*must add Cork to my list of insultees*
gunter
Old Master
 
Posts: 1905
Joined: Wed Jan 16, 2008 10:33 pm
Location: Dublin

Re: 'Dutch Billys'

Postby newgrange » Tue Aug 12, 2008 7:22 am

gunter wrote:The caption on the street beside no. 62 say 'Denmark Street', but it can only be the upper end of Liffey Street where the Ilac Centre / corner of Roche's is now.


I believe Little Denmark Street ran from there to Parnell Street.
newgrange
Member
 
Posts: 130
Joined: Sat Jan 06, 2007 12:41 am

Re: 'Dutch Billys'

Postby ctesiphon » Tue Aug 12, 2008 9:56 am

newgrange wrote:I believe Little Denmark Street ran from there to Parnell Street.


Indeed. Now incorporated into the ILAC.

Discussed previously here.
User avatar
ctesiphon
Old Master
 
Posts: 1949
Joined: Fri Apr 01, 2005 3:39 pm
Location: Dublin

Re: 'Dutch Billys'

Postby GrahamH » Fri Aug 15, 2008 10:38 pm

Fantastic gabled houses in Limerick, CologneMike. That five storey is incredible. Very 'pure' influence there. A high grade import from the Netherlands of a different kind...


Just passing the Parnell Street Billies this evening, I just knew given their dishevelled state that they'd have to retain their original corner chimney breasts in the shops. And just like clockwork :):

Image


Back to back.

Image


Wonderful stuff. Billies are so predictable: where they do survive they nearly always follow a common pattern of being a black sheep for nearly all of their life - always the budget conversion, never the bride. Hence the common survial of the basic structure, with basic cosmetic changes.

What I love about the first shop above is you can sense as clear as anything the smallness and intimacy of the original living room when you stand in the shop. It's got a lovely domestic scale - you can just imagine a roaring corner fire, cosy timber panelling, a heavy timber cornice, and creaky floorboards beneath you feet. Love to get exploring in there.

It's very interesting gunter that you should highlight the proliferation of Billies formerly on Henry Street prior to eradication in 1916. I've often wondered the reasoning for the popularity of Billy Revival along the southern side of the street in the late 1910s - it didn't feature anywhere else in the extensive post-1916 reconstructions.

Image



Image

(there are better examples than this)

Image

There seems little doubt that a clear reference was being drawn from past forms by Dublin architects as far back as the early 20th century. Pity we've become so unimaginative in the ensuing 90 years.
GrahamH
Old Master
 
Posts: 4580
Joined: Tue Oct 15, 2002 11:24 am
Location: Ireland

Re: 'Dutch Billys'

Postby ctesiphon » Sat Aug 16, 2008 12:35 am

GrahamH wrote:Wonderful stuff. Billies are so predictable: where they do survive they nearly always follow a common pattern of being a black sheep for nearly all of their life - always the budget conversion, never the bride. Hence the common survial of the basic structure, with basic cosmetic changes.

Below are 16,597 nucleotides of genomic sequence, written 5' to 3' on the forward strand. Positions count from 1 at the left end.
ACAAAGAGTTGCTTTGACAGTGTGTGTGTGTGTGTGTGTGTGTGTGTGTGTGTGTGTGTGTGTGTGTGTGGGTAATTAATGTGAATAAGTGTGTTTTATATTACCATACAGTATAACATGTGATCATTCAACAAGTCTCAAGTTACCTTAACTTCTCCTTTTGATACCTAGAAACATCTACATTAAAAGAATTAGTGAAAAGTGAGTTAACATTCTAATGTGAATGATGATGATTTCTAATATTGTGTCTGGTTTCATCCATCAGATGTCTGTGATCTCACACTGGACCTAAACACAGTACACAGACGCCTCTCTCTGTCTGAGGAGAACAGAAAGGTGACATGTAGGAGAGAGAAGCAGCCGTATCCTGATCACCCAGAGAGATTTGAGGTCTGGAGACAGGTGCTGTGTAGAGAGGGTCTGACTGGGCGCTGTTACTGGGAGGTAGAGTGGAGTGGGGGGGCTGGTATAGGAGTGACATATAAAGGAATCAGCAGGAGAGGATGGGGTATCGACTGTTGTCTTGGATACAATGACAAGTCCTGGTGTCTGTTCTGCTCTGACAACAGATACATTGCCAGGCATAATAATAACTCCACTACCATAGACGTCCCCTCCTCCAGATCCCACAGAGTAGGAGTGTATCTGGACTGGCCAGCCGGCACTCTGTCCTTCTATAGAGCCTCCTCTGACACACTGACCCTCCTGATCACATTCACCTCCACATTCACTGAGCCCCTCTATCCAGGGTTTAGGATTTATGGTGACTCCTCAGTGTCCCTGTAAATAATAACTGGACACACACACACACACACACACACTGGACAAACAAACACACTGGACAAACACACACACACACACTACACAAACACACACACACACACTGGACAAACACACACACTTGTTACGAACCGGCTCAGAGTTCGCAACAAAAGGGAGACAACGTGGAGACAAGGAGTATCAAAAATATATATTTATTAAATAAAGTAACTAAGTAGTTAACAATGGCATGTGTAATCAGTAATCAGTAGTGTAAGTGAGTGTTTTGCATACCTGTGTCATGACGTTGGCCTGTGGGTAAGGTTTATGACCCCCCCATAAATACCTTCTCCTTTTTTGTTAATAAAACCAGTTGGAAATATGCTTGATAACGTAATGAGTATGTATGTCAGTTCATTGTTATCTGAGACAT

Except- couldn't it be the case that the more lavish conversions are no longer detectable from visual evidence? i.e. just because all we see today are the budget ones doesn't mean they're all that survived.
User avatar
ctesiphon
Old Master
 
Posts: 1949
Joined: Fri Apr 01, 2005 3:39 pm
Location: Dublin

Re: 'Dutch Billys'

Postby GrahamH » Sat Aug 16, 2008 12:54 am

Absolutely. Only in those elaborate cases the corner fireplaces, pokey returns, panelled stud hall walls and other more structural elements would be definition be knocked out for reasons of fashion. But good point, presumably there's many Georgians around that retain the side and back walls of Billies...
GrahamH
Old Master
 
Posts: 4580
Joined: Tue Oct 15, 2002 11:24 am
Location: Ireland

Re: 'Dutch Billys'

Postby gunter » Sat Aug 16, 2008 2:32 am

Trying to track the pattern of alterations can be very difficult. In a lot of cases there was simply the removal of the front curvilinear gable and pediment and it's replacement by a flat parapet. In other cases the whole pitch of the roof was altered in what seems like over-kill, but which may have been renovation 'best practice' at the time. Depending on how thoroughly the roof alterations were carried out, it can be difficult to decide whether we're dealing with an altered Billy, or instead, a transitional Georgian that just retains some lingering characterists of the earlier Billy building tradition.

5 & 6 Benburb Street would be a case in point. On one level they look like unremarkable later 18th, or even early 19th century houses, but on another level, if the roof pitch was steeper (and ideally cruciform), this pair would be obvious Dutch Billys.

Image
No. 6 Benburb St.

Image
No. 5

Image
Rear of 5 & 6 (obviously built as a pair) seen through gates on Hendrick Street.

The deep red brick of no. 6 is another clue, and the feature which may have tipped the balance with DCC to give this one Protected Structure status. The rear elevation and return arrangement, assuming the roof pitch has been lowered, is classic Dutch Billy, as is the central shared chimney stack.